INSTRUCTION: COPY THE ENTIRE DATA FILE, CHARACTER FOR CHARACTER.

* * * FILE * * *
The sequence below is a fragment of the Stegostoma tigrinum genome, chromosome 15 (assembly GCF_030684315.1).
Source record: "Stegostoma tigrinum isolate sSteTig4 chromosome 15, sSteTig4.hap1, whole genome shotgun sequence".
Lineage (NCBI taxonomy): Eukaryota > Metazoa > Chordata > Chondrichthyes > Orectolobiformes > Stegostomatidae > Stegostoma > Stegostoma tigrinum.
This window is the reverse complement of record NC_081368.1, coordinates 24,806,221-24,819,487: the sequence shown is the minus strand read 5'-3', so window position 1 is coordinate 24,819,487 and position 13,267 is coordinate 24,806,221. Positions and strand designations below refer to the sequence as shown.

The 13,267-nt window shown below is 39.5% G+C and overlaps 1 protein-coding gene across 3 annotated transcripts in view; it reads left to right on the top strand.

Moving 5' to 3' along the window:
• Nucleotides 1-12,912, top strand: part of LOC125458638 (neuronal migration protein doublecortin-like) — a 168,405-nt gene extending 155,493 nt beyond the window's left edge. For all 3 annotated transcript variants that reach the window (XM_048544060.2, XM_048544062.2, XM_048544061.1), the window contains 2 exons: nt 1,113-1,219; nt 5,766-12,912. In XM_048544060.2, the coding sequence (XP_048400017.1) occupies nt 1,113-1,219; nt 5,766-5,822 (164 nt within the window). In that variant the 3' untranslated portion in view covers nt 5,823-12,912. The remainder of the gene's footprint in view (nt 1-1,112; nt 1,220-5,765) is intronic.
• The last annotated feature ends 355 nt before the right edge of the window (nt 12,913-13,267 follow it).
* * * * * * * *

The sequence below is a fragment of the Stegostoma tigrinum genome, chromosome 15 (assembly GCF_030684315.1).
Source record: "Stegostoma tigrinum isolate sSteTig4 chromosome 15, sSteTig4.hap1, whole genome shotgun sequence".
Lineage (NCBI taxonomy): Eukaryota > Metazoa > Chordata > Chondrichthyes > Orectolobiformes > Stegostomatidae > Stegostoma > Stegostoma tigrinum.
This window is the reverse complement of record NC_081368.1, coordinates 24,806,221-24,819,487: the sequence shown is the minus strand read 5'-3', so window position 1 is coordinate 24,819,487 and position 13,267 is coordinate 24,806,221. Positions and strand designations below refer to the sequence as shown.

The 13,267-nt window shown below is 39.5% G+C and overlaps 1 protein-coding gene across 3 annotated transcripts in view; it reads left to right on the top strand.

Moving 5' to 3' along the window:
• Nucleotides 1-12,912, top strand: part of LOC125458638 (neuronal migration protein doublecortin-like) — a 168,405-nt gene extending 155,493 nt beyond the window's left edge. For all 3 annotated transcript variants that reach the window (XM_048544060.2, XM_048544062.2, XM_048544061.1), the window contains 2 exons: nt 1,113-1,219; nt 5,766-12,912. In XM_048544060.2, the coding sequence (XP_048400017.1) occupies nt 1,113-1,219; nt 5,766-5,822 (164 nt within the window). In that variant the 3' untranslated portion in view covers nt 5,823-12,912. The remainder of the gene's footprint in view (nt 1-1,112; nt 1,220-5,765) is intronic.
• The last annotated feature ends 355 nt before the right edge of the window (nt 12,913-13,267 follow it).